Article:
News that the Sprint/T-Mobile merger talks are back on again was met with skepticism and wariness from speakers on the first day of the Wireless West Conference, yesterday, in Los Angeles. The story, originally reported by the Wall Street Journal, caused Sprint’s stocks to go up 20 percent and T-Mobile’s to rise 7 percent, while CCI fell $5.22, AMT fell $5.04 and SBAC fell $8.51. On a percentage basis, all three fell about 5 percent.
The latest talks between the two carriers fell through last November but attempts for a merger span back to 2014. Bob Paige, senior VP, mergers and acquisitions, Vertical Bridge, didn’t think anything would come from the renewed talks after previous failures.
“Different day, same stuff,” Paige said. “The last time it broke down because of control issues for Sprint. I’m not sure what has changed this time. Maybe Sprint has realized how difficult and costly it is to deploy a network, and it has brought them back to the table.”
Clayton Funk, managing director, MVP Capital, was also skeptical. “What has changed from five months ago?” he said.
Panelists agreed that even if Sprint and T-Mobile can strike a deal, it is far from a foregone conclusion that the Department of Justice would sign off on the deal.
When the merger was called off and Sprint pledged to renew building out its system, tower owners were excited at the prospects of having four carriers concurrently building out.
Whether the Sprint/T-Mobile merger is successful or not, the fact that the merger talks have begun again may throw a wrench into one of the key catalysts for growth in the tower industry, the panel agreed.
“We had believed that all four carriers were going to become active, now, my fear is that two of them will shut down,” said Tony Peduto, CEO, CTI Towers. Paige agreed, saying that the carriers would probably slow down with their leasing plans and tower builds as they go through this process.
The vast majority of the inquiries for leasing that Tarpon Towers received in the first quarter were from Sprint.
“Yesterday’s announcement muddies the waters. The next month will be very interesting,” said Ron Bizick, CEO, Tarpon Towers. “We will see if we don’t have Sprint shoving the pig through the python and they put a hold on it. They could keep going, slow roll it or it could come to a screeching halt.”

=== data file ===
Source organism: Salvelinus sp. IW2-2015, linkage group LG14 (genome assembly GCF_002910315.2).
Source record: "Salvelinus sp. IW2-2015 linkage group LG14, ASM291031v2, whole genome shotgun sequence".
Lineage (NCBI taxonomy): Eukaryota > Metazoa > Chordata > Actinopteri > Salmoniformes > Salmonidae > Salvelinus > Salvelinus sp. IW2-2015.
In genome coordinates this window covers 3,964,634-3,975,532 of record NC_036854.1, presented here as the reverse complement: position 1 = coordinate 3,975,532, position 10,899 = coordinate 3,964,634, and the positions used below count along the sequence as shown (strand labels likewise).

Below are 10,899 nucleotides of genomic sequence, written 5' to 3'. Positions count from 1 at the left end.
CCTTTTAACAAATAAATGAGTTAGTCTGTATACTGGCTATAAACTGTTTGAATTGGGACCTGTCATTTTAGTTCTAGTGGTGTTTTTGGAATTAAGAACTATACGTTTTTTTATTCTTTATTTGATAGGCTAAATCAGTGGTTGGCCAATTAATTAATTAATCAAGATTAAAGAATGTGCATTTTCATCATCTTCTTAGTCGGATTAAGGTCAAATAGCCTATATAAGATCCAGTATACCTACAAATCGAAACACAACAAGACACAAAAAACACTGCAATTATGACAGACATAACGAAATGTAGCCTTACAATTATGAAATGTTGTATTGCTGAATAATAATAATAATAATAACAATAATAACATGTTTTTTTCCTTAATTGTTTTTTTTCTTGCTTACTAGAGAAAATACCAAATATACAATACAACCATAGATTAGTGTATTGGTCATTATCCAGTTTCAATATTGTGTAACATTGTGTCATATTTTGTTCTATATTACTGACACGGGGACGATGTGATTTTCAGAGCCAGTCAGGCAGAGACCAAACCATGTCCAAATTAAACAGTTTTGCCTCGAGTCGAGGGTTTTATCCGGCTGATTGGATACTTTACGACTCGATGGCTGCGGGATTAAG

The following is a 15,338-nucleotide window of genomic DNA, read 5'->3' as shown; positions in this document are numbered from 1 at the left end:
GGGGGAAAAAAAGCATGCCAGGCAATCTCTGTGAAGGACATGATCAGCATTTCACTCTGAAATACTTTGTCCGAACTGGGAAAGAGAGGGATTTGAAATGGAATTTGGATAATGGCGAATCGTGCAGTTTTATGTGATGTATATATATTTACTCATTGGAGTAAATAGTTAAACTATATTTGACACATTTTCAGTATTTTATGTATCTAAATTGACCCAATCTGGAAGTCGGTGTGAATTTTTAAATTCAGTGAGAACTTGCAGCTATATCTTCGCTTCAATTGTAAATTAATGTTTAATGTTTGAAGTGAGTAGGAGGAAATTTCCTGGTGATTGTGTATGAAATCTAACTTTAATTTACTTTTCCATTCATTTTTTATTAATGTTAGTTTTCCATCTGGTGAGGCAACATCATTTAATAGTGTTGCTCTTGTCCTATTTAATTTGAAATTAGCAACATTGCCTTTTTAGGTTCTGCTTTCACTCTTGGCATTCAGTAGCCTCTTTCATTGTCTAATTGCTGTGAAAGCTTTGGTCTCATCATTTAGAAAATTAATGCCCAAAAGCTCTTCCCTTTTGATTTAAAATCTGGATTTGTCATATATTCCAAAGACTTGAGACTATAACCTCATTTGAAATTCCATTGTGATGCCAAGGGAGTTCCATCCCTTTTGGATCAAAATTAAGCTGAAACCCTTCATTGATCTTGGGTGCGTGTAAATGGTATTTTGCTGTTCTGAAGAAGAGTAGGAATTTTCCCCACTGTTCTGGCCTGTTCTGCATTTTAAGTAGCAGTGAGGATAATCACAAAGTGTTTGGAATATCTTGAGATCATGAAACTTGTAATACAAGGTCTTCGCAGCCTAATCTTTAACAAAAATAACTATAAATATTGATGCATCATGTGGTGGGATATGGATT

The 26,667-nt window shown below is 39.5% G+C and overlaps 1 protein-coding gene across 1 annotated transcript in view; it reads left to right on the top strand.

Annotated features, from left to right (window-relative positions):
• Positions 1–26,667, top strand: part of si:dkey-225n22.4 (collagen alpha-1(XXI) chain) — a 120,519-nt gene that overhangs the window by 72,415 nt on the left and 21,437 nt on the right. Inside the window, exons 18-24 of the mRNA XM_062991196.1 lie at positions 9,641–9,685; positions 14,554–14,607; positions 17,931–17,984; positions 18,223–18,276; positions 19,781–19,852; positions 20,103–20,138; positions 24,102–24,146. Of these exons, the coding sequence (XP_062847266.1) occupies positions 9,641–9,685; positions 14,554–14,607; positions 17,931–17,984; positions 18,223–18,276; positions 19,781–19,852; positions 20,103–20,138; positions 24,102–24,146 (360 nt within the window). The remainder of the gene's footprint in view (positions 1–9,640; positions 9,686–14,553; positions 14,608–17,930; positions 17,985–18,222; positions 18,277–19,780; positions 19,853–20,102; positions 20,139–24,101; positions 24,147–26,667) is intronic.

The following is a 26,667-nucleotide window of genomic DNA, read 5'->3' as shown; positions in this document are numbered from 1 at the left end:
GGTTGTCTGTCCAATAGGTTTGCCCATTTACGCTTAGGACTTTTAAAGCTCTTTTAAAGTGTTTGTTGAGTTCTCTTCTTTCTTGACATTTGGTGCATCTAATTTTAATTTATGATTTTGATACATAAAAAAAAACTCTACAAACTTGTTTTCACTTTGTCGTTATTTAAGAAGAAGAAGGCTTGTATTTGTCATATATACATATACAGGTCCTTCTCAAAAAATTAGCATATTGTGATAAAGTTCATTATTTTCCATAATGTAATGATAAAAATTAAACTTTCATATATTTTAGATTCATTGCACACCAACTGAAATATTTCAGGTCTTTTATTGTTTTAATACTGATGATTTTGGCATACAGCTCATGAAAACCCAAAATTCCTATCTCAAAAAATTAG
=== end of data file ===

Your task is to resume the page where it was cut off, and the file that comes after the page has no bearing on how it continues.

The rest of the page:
Analysts Not Shocked by Talks but also Not Overly Optimistic
Craig Moffett, MoffettNathanson, was not surprised by the merger announcement. In a report on T-Mobile, which dropped on April 10, the same day as the WSJ article, he said any deal that returns $40 billion shouldn’t be counted out. But he also didn’t think it was highly probable.
In an email, he gave four reasons that could be affecting the timing of the renewed talks for a union. The election cycle was one, with the 2020 presidential primaries a year and a half away and a merger taking roughly one year to get approved. The second was the FCC’s spectrum auction for 24 GHz and 28 GHz spectrum scheduled for November and the accompanying “quiet period” that might preclude merger negotiations. Third, Sprint’s renewed buildout only wastes money if the two eventually get together. Lastly, Moffett doesn’t be Sprint can make it on its own.
“There is the simple reality that Sprint doesn’t appear to have a path to sustainability on its own,” he wrote. “With a significant step-up in their network capex (of an incremental $1.5B to $2.5B YoY) beginning in F2018, it is hard to see Sprint coming close to free cash flow breakeven – much less cash flow positive – in the foreseeable future.”
Matthew Niknam, Deutsch Bank Research noted that if control and price were hurdles in 2017, the firm could not see how those factors had changed five months later.
“While scenarios discussed in late 2017 indicated DT/TMUS would be the controlling parties in the merged entity, recent stock performance would dictate that dynamic has diverged even further,” Niknam wrote. “For context, the relative ratio between TMUS/S shares had recently widened to 12:1 (prior to recent reports), versus an 8:1 ratio widely discussed in press reports this past summer. As such, the better operating performance and a brighter market outlook for standalone TMUS (relative to standalone Sprint) would now dictate (in theory) that the former (and DT) may warrant an even bigger controlling stake in a merger entity.”
And there were those reports that Masa Son did not want to lose control of Sprint…